Academia can teach us a lot. But does it always teach the most important things? Through complex systems like math and languages, we are taught, albeit in a structured and linear way, how to solve problems and communicate in the world. And yet, with all of the questions we answer in academia, there is one that is rarely, if ever, posed: Whose problems are we solving?
When we are young, we are often reminded of how powerful it is to have dreams for the future. But little by little, from K-12 to university, that sense of imagination often becomes lost. If we aren’t careful we eventually become little more than pawns in someone else’s game.
Not that leadership roles aren’t valuable, but at what point does being a founder of a company justify making two thousandfold more than your employees? If we crunched the numbers, I think it’s doubtful that the 50k salary of an entry-level tech employee would scale against a CEO’s $108.9 million-dollar per year income. No matter how much risk is involved in being a founder, in a single lifetime, no human being’s time and energy are worth two thousand times more than another’s.
CEOs who pay themselves disproportionately more than their employees do not provide exponentially more value to their companies. Rather, the power they’ve garnered is assumed to be insurmountably more. And while, without a doubt, economic inequality goes much deeper than the salaries of entry-level employees and CEOs in a given industry, the pattern of exploitation is always the same: the rich and powerful exploit others to fill their pockets, capitalizing on the fact that the lower classes rely on them to survive.
To end exploitation in large industries, CEOs need to own up to the fact that their pay system needs major restructuring. But at its core, creating that change within our society comes down to reframing the way we value each other as human beings. Moving forward, instead of supporting founders whose only goal is to get rich on the backs of low-level employees, we should be supporting those who are collectively manifesting a vision in their communities.
While this change is needed systemically and at all levels, academia wouldn’t be a bad place to start. As it is, it’s not uncommon for institutions like the University of Michigan to cater to systems that serve the rich. But in preparing their students in this way, they fail the brilliance in their originality. Why? Because where original thinking exists in a system, so does potential liability for its beneficiaries. To question the system is to threaten their power. So in lecture halls, we spend our time answering questions that serve the system instead of posing our own.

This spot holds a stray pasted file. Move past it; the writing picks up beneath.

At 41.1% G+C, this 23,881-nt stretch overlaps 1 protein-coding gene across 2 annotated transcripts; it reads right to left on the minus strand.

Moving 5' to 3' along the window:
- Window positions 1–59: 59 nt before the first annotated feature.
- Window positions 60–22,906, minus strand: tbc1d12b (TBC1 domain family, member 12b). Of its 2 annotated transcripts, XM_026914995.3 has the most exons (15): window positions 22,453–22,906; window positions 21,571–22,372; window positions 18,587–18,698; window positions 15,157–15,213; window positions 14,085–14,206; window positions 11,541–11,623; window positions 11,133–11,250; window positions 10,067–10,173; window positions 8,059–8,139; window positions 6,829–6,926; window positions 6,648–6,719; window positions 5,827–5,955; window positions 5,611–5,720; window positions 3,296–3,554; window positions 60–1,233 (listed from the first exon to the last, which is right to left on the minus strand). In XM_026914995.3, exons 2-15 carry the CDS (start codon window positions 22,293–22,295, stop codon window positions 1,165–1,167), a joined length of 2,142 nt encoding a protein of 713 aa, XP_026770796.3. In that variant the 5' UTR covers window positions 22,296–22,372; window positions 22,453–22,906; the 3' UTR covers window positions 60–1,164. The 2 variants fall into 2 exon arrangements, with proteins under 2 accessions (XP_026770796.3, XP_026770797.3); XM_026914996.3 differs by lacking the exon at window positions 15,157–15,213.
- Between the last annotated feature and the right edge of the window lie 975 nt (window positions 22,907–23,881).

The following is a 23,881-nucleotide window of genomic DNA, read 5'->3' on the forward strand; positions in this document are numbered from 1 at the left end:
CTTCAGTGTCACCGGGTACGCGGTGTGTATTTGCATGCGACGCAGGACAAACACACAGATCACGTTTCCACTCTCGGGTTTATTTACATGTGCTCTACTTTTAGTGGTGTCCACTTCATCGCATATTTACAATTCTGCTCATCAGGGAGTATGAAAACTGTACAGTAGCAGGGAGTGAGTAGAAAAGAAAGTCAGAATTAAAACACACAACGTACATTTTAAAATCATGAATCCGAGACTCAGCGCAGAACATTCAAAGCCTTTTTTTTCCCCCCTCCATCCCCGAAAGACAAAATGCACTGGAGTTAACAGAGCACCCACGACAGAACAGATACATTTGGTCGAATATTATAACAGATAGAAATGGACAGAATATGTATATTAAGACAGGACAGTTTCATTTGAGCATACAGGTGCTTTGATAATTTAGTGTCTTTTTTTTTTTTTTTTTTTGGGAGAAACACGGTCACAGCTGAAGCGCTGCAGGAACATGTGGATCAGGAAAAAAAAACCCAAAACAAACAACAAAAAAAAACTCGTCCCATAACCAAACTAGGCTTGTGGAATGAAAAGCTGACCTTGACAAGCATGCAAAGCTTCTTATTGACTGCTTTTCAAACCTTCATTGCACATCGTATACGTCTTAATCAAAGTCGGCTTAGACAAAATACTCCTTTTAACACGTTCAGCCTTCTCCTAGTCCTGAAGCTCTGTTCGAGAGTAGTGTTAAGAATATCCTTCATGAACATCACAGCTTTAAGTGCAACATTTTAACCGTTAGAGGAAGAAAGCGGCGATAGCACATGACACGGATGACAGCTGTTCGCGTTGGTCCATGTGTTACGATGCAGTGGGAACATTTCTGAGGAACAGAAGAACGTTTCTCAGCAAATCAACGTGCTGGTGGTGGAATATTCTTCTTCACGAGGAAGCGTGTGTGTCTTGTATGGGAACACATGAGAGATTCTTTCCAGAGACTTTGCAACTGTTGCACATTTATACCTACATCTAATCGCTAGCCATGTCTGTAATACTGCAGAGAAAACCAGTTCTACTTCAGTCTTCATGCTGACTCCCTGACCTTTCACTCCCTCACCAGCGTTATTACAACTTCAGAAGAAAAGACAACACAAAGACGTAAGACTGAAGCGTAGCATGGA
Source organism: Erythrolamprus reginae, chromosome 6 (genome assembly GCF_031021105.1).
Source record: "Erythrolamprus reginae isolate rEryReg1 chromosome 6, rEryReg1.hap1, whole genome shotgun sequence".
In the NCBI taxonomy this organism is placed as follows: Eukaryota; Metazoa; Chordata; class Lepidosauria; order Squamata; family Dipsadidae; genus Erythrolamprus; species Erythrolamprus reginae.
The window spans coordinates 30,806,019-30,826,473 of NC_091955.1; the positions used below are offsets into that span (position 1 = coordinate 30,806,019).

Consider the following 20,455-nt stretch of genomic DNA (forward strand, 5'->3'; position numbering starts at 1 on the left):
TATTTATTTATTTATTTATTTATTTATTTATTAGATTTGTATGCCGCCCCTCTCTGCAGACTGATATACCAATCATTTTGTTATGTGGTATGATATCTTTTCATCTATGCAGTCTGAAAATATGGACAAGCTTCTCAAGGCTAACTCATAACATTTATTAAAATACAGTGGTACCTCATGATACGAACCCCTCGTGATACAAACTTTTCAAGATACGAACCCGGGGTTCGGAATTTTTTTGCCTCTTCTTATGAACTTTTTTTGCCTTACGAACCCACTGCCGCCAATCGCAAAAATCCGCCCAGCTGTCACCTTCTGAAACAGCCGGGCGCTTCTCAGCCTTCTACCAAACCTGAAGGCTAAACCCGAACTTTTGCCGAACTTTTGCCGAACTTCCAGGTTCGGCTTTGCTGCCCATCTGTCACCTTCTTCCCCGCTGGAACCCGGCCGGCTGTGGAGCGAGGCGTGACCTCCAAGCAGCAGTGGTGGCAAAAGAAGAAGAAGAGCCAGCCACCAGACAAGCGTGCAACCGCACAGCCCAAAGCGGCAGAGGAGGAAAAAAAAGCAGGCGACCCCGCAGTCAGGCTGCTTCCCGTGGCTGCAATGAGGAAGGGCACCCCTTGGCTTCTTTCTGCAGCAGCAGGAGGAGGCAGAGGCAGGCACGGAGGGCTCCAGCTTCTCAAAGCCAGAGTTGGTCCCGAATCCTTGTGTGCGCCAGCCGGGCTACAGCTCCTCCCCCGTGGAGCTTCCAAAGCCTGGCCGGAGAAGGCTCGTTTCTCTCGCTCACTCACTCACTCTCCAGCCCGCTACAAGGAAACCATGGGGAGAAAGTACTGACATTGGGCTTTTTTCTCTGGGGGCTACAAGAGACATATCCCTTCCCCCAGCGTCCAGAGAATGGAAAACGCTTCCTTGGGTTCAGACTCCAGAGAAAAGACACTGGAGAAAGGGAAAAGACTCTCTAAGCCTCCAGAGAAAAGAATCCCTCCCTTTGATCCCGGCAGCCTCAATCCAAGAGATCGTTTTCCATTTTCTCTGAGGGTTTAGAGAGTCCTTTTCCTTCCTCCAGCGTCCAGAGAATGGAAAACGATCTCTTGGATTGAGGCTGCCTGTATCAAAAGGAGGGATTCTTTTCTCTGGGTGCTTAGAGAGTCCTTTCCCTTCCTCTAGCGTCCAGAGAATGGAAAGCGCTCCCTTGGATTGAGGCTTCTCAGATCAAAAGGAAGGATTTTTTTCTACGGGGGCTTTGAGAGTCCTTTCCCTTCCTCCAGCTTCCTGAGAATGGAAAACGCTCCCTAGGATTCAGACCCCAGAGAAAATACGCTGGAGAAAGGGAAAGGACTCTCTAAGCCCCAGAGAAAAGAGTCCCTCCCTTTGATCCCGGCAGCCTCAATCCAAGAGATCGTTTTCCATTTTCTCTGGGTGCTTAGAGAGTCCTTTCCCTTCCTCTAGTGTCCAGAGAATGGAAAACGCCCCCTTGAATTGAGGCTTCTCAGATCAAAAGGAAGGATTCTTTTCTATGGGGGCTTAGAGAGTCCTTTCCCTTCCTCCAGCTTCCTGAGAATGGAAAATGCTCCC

As children, we come into this world as observers. But as we grow, our perception is narrowed. We start to see things in ways that only benefit the system. From K-12, we are typically crammed into small classrooms and told to sit toward the front of the room, learning from a chalkboard to answer problems that have already been solved.
In university courses, each lecture is framed to answer the professor’s questions. Rather than giving students the freedom to explore subjects on their own, a single path to learning is already laid out. As if we all learned in the same way, each of us is expected to read the same material at the same pace and pick up on the things that our superiors believe are most important, not what we find interesting or what we want to learn more about. It begs the question: If we are given a research paper to read, what makes the professor’s questions about that research take prominence over everyone else’s questions?
Instead of thinking linearly in universities about a small subset of questions, which our instructors have already answered for themselves, we should be considering the student perspective as an asset. What is learned in academia should be determined not by what the system tells us is most important, but by what our own curiosity tells us.
If we spend the rest of our lives answering someone else’s questions, it will always be their world and we’ll just be living in it.
Lily Cesario is an Opinion Columnist and can be reached at email@example.com.